Owner of Fife historic country house told to reinstate courtyard after losing planning appeal

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The owner of a historic Fife country house has been told to reinstate the property’s courtyard to its previous condition after losing a planning appeal.

Ian Macallan challenged Fife Council’s decision in September to refuse retrospective planning permission relating to the courtyard at Carphin House, which is at Luthrie, near Cupar.

Random stone paving had been removed from the site for safety reasons in 2018 and replaced with concrete paving stones, but Mr Macallan had not received appropriate consent and went back to Fife Council for approval.

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Council planners described the loss of the original stone at the rear courtyard as “regrettable but acceptable”, but councillors on the region’s north east planning committee turned down retrospective consent and called for enforcement action.

The courtyard at Carphin HouseThe courtyard at Carphin House
The courtyard at Carphin House
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Now a Scottish Government Reporter has thrown out a subsequent appeal of that decision, meaning the original courtyard surface will either have to be restored or replaced with natural stone.

Michael McGlynn, Scottish Government Reporter, said the modern appearance of the newer paving was not consistent with other finishes evident in the courtyard.

“It could be argued that the paving will dull and weather over time and therefore its colour will become more assimilated,” he commented.

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Carphin HouseCarphin House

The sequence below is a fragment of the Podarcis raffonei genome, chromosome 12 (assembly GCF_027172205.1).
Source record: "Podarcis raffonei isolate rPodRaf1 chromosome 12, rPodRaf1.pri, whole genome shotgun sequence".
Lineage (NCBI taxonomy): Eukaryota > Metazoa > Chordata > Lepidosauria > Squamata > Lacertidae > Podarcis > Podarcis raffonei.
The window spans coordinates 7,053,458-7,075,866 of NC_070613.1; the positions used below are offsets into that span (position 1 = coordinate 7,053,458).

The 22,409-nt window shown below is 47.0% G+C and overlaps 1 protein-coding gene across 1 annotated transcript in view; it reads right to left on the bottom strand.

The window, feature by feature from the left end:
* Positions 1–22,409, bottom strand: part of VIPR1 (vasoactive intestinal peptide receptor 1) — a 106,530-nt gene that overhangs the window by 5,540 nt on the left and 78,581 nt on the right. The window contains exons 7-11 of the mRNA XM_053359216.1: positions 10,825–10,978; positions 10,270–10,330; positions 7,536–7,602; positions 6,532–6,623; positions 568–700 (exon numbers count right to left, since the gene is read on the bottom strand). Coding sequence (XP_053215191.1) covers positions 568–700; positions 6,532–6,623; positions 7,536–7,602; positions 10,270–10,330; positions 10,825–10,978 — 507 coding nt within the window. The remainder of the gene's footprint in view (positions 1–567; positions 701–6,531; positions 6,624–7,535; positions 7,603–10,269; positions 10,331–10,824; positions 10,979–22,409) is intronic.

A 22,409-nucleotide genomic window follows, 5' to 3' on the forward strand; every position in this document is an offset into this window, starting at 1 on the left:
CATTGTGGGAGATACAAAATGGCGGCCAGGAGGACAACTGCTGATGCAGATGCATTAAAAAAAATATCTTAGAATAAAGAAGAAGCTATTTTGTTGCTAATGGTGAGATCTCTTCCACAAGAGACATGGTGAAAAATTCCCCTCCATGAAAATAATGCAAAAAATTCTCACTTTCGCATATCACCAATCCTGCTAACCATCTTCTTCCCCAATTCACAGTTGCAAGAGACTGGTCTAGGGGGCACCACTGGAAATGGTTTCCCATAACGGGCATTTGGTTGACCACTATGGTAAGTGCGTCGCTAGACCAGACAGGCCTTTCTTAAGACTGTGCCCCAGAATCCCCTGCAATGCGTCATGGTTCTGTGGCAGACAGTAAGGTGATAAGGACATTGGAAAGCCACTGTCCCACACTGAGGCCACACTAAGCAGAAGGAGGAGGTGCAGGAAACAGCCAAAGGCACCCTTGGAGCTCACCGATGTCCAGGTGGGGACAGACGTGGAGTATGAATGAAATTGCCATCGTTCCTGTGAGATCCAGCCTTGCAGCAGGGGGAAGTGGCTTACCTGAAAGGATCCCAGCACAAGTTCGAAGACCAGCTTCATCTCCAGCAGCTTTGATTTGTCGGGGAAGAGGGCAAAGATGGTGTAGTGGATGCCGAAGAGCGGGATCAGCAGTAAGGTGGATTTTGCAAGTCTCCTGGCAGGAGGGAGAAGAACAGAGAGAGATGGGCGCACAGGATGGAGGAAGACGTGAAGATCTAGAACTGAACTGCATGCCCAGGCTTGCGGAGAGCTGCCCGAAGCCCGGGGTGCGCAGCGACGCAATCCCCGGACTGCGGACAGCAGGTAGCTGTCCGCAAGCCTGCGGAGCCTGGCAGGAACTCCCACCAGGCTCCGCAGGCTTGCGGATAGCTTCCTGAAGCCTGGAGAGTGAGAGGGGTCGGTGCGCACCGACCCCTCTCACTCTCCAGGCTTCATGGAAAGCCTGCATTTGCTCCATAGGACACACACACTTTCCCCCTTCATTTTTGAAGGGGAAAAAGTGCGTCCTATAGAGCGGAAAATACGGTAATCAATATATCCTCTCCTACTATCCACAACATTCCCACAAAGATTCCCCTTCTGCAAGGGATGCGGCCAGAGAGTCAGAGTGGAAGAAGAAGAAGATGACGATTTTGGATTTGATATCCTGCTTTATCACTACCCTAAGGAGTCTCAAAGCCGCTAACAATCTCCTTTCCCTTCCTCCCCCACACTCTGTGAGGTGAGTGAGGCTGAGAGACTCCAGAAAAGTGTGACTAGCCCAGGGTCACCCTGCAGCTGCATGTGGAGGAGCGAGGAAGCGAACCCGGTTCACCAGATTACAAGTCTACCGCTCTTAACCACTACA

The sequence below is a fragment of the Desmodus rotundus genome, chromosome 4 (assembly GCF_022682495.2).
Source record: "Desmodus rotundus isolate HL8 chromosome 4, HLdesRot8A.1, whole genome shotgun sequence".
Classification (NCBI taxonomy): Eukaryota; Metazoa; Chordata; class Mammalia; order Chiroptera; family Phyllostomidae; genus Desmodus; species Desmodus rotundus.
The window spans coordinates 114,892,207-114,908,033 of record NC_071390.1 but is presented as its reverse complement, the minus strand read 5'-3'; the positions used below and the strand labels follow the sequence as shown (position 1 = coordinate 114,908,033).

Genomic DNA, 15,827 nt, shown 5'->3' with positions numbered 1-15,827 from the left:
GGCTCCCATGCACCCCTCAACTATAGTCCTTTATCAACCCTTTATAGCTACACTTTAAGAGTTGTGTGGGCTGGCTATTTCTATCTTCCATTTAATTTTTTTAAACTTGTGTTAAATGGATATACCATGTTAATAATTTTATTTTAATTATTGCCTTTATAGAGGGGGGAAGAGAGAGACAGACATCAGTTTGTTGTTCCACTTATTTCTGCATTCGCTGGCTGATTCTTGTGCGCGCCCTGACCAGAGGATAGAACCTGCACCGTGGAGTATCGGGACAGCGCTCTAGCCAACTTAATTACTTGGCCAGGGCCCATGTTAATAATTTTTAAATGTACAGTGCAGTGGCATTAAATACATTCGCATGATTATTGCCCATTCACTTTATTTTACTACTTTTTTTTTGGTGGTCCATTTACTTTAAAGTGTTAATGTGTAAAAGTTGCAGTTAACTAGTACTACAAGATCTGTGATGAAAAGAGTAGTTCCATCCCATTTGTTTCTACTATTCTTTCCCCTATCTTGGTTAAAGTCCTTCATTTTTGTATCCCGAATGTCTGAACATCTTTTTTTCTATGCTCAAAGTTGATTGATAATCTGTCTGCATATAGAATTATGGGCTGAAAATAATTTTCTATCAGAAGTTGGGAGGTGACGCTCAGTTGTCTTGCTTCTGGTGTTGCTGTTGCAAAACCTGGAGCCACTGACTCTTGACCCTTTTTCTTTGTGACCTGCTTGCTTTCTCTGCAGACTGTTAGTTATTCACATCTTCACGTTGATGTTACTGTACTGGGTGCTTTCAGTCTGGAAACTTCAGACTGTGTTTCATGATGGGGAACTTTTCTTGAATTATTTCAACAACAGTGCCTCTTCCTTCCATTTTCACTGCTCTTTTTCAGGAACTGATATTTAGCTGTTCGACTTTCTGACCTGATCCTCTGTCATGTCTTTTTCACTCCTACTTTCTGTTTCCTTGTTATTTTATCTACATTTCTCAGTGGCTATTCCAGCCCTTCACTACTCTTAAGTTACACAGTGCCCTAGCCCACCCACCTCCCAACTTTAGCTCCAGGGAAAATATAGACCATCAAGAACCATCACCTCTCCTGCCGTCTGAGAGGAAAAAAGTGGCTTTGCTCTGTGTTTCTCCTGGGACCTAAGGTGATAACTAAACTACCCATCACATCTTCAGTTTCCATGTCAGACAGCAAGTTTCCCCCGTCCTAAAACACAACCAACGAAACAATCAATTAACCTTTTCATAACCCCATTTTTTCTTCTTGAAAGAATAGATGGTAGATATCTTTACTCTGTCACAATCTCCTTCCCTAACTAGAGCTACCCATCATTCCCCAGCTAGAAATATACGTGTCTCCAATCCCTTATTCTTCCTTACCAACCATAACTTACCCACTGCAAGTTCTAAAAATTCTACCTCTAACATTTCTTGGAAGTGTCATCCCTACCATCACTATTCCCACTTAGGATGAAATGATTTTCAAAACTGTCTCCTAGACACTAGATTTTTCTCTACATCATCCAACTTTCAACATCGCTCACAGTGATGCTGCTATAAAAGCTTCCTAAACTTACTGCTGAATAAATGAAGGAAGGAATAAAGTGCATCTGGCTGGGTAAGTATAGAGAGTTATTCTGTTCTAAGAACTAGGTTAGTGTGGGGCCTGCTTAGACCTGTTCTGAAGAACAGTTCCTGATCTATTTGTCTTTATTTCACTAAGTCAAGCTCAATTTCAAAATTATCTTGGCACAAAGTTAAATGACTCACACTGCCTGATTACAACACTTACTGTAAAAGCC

Carphin House

“However, I do not agree that this would significantly affect its underlying grey colouring and will not change its texture nor its modern appearance.”

Mr McGlynn noted Mr Macallan’s assertion that the courtyard had to be altered for health and safety reasons, but concluded it could have been done differently.

He continued: “I am mindful that addressing health and safety matters can be a requirement to ensure the continued use of a listed building.

“It does not follow, however, that any alteration to a listed building is automatically accepted to address a health and safety issue.

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“Appropriate design solutions should be developed and assessed that consider both health and safety issues and preserving the special architectural or historic interest of the listed building.

“Given my findings on the impact of the proposed works on the listed building it may be that alternative materials and approaches could be considered acceptable in this instance.”

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